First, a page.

For many people, there’s definitely an “ick” factor connected with snakes. Whether you conjure up images from the Harry Potter books or movies like “Snakes on a Plane,” snakes are often the “bad guys” in our culture.
At the Park Authority we want to set the record straight, along with some help from our friends at the Fairfax County Animal Protection Police, and explain why snakes have an undeserved bad reputation.
Let’s start here. In Fairfax County, there is only one species of venomous snake that’s commonly found – the Northern copperhead. And get this right. The Northern copperhead is venomous – not poisonous. Venomous is a term applied to organisms that bite or sting to inject toxins. Something is poisonous if it releases its toxins when you eat it.
Most snakes in Fairfax County are non-venomous and pose no threat to people. Some that you might encounter in your neighborhood or local parks include the Eastern rat snake, Eastern garter snake, Dekay’s brown snake, Northern water snake and Northern ring-necked snake. These critters are important predators in our ecosystems and provide valuable pest control services to the community.
Now, about those venomous snakes.
Animal Protection Police advise that copperheads may be found basking in the sun on trails, in rocky areas and in stream valleys. They are most active between April and October and can be identified by their:
- Triangular head shape
- Vertical pupil
- Hourglass scale pattern that runs the length of their body
- Copper, light brown or tan color
- Yellow-tip tails on juveniles
Sadly, the police report that many of our non-venomous snakes are unnecessarily killed each year because they are misidentified as copperheads. If you’re not sure whether a snake is a Northern copperhead or a harmless look-a-like species, visit the Virginia Herpetological Society for some guidance.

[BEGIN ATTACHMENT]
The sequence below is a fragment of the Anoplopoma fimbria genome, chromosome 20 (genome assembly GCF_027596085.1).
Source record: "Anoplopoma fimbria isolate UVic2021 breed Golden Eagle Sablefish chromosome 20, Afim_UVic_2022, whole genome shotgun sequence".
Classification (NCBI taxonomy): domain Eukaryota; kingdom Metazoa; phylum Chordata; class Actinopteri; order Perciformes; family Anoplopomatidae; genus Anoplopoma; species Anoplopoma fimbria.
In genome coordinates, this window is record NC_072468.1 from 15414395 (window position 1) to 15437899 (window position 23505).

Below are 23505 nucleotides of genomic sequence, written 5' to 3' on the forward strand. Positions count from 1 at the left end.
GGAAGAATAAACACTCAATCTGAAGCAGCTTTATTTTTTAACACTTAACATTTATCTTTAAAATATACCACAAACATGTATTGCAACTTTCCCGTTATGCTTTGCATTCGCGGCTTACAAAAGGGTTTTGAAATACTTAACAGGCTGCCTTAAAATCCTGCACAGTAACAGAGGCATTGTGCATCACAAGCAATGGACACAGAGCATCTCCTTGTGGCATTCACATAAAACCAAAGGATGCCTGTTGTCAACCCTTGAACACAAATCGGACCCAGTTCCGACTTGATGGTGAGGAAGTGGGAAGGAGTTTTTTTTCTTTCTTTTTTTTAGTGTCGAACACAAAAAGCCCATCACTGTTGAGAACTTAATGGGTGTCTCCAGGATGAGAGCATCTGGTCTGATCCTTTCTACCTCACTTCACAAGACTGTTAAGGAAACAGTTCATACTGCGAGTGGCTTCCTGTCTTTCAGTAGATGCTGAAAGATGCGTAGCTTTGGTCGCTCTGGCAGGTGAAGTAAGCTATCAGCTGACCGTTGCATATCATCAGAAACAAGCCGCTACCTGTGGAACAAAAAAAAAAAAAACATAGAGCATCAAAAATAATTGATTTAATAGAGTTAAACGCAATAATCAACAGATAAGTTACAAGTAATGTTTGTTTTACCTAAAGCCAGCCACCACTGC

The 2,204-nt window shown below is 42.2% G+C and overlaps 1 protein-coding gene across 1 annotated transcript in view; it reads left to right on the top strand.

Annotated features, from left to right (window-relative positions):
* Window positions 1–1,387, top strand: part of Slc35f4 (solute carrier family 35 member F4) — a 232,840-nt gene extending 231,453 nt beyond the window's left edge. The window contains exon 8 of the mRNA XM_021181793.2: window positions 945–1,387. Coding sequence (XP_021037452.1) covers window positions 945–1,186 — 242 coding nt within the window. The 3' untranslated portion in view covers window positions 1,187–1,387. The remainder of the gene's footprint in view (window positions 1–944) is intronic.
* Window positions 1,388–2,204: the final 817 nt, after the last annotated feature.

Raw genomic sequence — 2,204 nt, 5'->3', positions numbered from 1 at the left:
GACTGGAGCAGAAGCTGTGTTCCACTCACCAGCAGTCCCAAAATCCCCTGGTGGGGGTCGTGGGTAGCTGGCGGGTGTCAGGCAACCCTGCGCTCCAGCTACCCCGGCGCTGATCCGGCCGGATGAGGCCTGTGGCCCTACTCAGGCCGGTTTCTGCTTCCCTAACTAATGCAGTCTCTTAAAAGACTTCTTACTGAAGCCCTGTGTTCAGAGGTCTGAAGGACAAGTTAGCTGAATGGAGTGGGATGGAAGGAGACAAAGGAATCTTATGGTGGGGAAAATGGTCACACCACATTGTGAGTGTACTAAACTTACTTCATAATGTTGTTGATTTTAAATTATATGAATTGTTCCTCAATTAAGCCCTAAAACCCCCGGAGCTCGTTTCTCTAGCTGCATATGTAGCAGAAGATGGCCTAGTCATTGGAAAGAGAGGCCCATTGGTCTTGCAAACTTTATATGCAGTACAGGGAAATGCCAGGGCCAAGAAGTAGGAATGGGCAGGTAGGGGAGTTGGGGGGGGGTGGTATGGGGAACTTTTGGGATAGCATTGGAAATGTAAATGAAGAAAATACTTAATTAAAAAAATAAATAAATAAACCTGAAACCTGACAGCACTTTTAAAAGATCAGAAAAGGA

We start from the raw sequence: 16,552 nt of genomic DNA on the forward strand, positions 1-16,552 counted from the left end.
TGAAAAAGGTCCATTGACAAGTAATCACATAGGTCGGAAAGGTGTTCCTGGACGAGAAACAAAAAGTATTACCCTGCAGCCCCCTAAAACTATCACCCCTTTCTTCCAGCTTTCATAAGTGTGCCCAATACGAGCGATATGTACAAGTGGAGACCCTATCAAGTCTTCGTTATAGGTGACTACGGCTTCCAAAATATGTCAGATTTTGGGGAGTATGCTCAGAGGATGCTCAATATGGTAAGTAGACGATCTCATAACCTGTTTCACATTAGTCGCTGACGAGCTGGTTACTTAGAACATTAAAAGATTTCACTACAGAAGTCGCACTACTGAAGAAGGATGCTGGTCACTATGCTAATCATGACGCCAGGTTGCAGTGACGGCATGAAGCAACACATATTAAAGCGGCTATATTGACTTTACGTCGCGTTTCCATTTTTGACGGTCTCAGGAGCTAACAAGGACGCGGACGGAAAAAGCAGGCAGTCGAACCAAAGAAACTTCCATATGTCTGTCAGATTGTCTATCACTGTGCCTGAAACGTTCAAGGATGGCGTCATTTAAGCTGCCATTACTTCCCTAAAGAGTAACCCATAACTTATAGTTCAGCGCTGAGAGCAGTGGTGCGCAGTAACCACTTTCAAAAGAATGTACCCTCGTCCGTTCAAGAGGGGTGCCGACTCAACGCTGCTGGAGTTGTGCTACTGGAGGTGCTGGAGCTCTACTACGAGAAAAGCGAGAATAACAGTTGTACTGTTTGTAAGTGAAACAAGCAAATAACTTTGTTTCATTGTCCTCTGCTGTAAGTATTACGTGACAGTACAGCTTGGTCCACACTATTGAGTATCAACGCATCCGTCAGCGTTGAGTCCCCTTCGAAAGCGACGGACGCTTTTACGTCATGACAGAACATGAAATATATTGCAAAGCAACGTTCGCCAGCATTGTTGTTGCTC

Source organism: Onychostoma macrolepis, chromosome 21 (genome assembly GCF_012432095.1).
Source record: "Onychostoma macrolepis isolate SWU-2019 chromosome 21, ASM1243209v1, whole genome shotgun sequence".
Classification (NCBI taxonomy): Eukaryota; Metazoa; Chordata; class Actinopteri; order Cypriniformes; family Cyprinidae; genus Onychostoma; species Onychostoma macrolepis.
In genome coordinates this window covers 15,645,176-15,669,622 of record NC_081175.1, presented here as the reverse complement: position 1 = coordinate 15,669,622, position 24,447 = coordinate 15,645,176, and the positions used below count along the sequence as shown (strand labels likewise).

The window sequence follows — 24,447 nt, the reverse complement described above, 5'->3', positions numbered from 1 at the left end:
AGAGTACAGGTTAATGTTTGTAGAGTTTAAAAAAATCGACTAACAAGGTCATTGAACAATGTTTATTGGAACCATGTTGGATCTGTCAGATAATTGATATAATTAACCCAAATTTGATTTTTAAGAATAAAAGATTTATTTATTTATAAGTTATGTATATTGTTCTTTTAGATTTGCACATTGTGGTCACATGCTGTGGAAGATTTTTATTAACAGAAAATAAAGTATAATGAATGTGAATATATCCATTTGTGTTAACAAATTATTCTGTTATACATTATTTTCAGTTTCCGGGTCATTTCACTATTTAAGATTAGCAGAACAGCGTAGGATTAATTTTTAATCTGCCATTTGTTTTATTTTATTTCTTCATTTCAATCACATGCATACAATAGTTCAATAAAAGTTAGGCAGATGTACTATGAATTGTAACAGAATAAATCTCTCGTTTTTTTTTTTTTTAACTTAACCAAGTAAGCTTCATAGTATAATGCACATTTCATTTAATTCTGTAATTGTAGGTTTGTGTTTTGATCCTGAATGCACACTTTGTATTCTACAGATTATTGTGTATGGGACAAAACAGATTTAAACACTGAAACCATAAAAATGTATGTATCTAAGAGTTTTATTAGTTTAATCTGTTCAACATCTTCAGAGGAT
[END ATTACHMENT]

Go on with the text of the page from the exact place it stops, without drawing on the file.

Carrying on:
According to the Animal Protection Police, you are most likely to encounter snakes:
- When they are crossing roads
- When they are moving through your backyard or through other transient habitats
- During breeding season (spring or fall) when they are moving to look for mates
- When they are basking near habitat edges (e.g., water bodies, forest lines)
Snakes are not out to get you. Most snake bites occur when snakes are handled or accidentally touched.
The police offer these seven tips to reduce your chances of a snake bite:
- If you see a snake, stop and keep a safe distance — give the snake room to move away on its own
- Do not try to handle snakes, as they may bite if provoked
- When walking or hiking, stay on trails, sidewalks and cleared pathways
- Wear boots or closed shoes and long pants when working outdoors or walking in wooded areas
- Wear leather gloves when handling brush and debris
- Use a flashlight if walking at night in areas where snakes might be present
- Keep dogs on leashes and pet cats indoors to reduce chances of them encountering a snake
If you’re still not crazy about the idea of seeing snakes around your home, the police suggest these three ways to make your home less appealing to snakes:
- Remove favored habitat near the home, including heavy mulching and large rock used in landscaping, wood and brush piles, debris and high grass. Mow grass and keep it short. Trim trees and shrubs away from your home and garage and clear overhanging vegetation that snakes could climb. Move woodpiles away from the home.
- Remove favored food sources. Move birdfeeders away from the house or stop feeding altogether. Seed on the ground may attract rodents that snakes prey upon. Clean up any residual spilled seed on the ground to reduce their food source. Make sure to properly store and secure trash bins to avoid attracting rodents that snakes eat. Feed pets indoors. If feeding outside is necessary, be sure to cleanup uneaten food right away.
- Inspect your home for openings and seal cracks and crevices around the house and foundation. Check outside around water pipes, vents, electrical service entrances, doors and windows for small openings and under sidewalks and porches. A 1/4 inch hole is large enough for some small snakes to enter.
If you find a sick or injured snake, contact the police non-emergency line at 703-691-2131 to be connected with the Animal Protection Police.
If you are bitten by a snake you believe could be venomous, seek emergency medical attention immediately.
For more information on managing wildlife interactions and resolving human-wildlife conflicts, the Virginia Wildlife Conflict Helpline is available toll-free at 855-571-9003, 8 a.m. to 4:30 p.m., Monday through Friday. This helpline is a collaborative effort between the Virginia Department of Game and Inland Fisheries and the U.S. Department of Agriculture-Wildlife Services.